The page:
Female recruits at Camp Pendleton
Recruits from Marine Corps Recruit Depot San Diego participate in the grueling crucible training as they become the first ever women Marines trained at Camp Pendleton. REUTERS/Mike Blake

The U.S. Supreme Court on Monday declined to hear a challenge by a San Diego men’s rights group to the national requirement that men, but not women, register for the military draft at age 18, focusing on whether the policy violates the Constitution’s guarantee that laws apply equally to everyone.

The justices turned away an appeal by the National Coalition for Men, backed by the American Civil Liberties Union, of a lower court ruling upholding the policy. The lawsuit was aimed at invalidating a 1948 U.S. law that compels only men to register for potential military service.

Liberal Justice Sonia Sotomayor issued a statement noting that a commission set up by Congress last year recommended ending the male-only draft and that Congress could act on it.

Sotomayor wrote that the court’s “longstanding deference to Congress on matters of national defense and military affairs cautions against granting review while Congress actively weighs the issue.”

Liberal Justice Stephen Breyer and conservative Justice Brett Kavanaugh signed on to Sotomayor’s opinion.

By rebuffing the appeal, the justices left in place the lower court ruling and a 1981 Supreme Court precedent that had upheld the law in part because women at that time were prohibited from serving in combat roles in the armed forces.

The Pentagon in 2013 lifted the official ban on women in combat. ACLU lawyers had argued that it made little sense that in light of that policy shift women were not required to register for the draft alongside men.

The military draft was discontinued in 1973 amid the tumult of the Vietnam War era. But men still are required to register and can face penalties for refusing.

The men’s rights group as well as two individuals — James Lesmeister, a Texas-based graduate student, and Anthony Davis, who lives in San Diego, — in 2013 sued the Selective Service System, the federal agency that administers the database. They argued that the male-only requirement amounted to sex discrimination in violation of the constitutional promise of equal protection under the law.

“The registration requirement has no legitimate purpose and cannot withstand the exacting scrutiny sex-based laws require,” ACLU lawyers said in court papers.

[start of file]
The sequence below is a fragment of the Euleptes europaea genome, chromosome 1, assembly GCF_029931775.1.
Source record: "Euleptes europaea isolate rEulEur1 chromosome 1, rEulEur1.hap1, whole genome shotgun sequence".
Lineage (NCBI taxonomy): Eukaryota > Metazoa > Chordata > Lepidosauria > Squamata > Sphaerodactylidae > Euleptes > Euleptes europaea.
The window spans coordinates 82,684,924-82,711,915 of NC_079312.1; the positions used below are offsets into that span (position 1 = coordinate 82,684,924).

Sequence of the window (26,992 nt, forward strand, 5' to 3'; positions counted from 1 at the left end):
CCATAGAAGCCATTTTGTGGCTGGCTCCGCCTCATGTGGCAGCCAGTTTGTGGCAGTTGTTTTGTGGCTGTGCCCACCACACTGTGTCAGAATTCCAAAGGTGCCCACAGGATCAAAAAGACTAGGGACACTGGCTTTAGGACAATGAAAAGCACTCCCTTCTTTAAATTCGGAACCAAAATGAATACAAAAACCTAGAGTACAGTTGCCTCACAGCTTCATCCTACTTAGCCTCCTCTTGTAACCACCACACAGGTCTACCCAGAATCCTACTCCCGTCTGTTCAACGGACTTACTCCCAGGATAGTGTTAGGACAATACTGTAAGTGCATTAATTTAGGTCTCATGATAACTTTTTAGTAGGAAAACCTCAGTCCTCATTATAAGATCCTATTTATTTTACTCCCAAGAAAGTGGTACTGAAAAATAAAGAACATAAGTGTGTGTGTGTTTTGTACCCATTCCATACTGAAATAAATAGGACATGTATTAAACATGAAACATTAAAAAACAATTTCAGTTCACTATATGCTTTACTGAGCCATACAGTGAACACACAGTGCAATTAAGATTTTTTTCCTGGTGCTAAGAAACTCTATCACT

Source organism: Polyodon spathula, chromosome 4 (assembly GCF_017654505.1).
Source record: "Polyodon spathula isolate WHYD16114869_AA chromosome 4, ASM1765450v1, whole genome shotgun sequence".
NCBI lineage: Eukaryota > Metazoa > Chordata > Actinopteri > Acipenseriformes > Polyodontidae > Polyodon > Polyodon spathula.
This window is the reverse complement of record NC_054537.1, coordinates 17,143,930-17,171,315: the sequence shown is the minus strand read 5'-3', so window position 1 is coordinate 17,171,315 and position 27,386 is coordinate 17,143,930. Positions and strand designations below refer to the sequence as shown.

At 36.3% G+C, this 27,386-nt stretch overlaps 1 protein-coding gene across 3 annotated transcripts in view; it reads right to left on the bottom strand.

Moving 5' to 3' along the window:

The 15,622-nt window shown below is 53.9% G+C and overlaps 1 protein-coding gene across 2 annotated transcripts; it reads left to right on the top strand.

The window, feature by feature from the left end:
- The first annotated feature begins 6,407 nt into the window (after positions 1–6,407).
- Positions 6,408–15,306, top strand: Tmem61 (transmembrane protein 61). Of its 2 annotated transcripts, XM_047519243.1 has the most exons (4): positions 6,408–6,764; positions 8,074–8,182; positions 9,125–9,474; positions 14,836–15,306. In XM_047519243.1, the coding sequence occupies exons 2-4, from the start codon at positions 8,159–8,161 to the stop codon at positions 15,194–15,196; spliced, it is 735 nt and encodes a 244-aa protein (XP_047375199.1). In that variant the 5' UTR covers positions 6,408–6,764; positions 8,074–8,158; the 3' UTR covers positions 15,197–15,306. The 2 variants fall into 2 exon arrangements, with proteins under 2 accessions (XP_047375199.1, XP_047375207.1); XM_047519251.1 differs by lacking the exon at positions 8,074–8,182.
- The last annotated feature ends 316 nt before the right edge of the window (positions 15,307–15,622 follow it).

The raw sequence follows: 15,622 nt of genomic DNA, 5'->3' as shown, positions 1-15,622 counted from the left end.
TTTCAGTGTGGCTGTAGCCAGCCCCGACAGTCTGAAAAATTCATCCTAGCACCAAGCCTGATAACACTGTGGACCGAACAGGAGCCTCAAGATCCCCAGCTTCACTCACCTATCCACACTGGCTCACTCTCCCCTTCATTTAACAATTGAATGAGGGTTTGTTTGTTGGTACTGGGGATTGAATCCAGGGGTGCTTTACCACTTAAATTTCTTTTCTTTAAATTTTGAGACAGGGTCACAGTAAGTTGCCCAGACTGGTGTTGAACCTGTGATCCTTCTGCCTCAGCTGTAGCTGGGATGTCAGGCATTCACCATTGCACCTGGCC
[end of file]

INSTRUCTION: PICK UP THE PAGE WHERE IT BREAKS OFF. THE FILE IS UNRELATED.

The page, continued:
Texas-based U.S. District Judge Gray Miller in 2019 ruled in favor of the plaintiffs and declared the law unconstitutional. The New Orleans-based 5th U.S. Circuit Court of Appeals in 2020 reversed that ruling, saying lower courts were bound by the Supreme Court’s 1981 decision upholding the policy.

The 1948 law requires men, both U.S. citizens and lawful permanent residents, to sign up with the Selective Service System at age 18. Under the law, if there is a draft in place the registration information would be used to summon people ages 18 to 25 for military service.

The last draft call was held by lottery in 1972. During Richard Nixon’s presidency, active conscription was formally ended the next year — fulfilling one of his campaign pledges – and the all-volunteer military was born.

The National Coalition For Men has said forcing men but not women to register is “an aspect of socially institutionalized male disposability” and helps to reinforce stereotypes that buttress what it called bias against men in child custody, divorce, criminal sentencing, public benefits, domestic violence services and other areas.

President Joe Biden’s administration has defended the 1948 law, as did the administration of his predecessor Donald Trump.

Biden’s administration had urged the court not to take up the appeal, noting not only that Congress already is considering whether to change the all-male registration but also that there were questions about whether the challengers had proper legal standing to sue.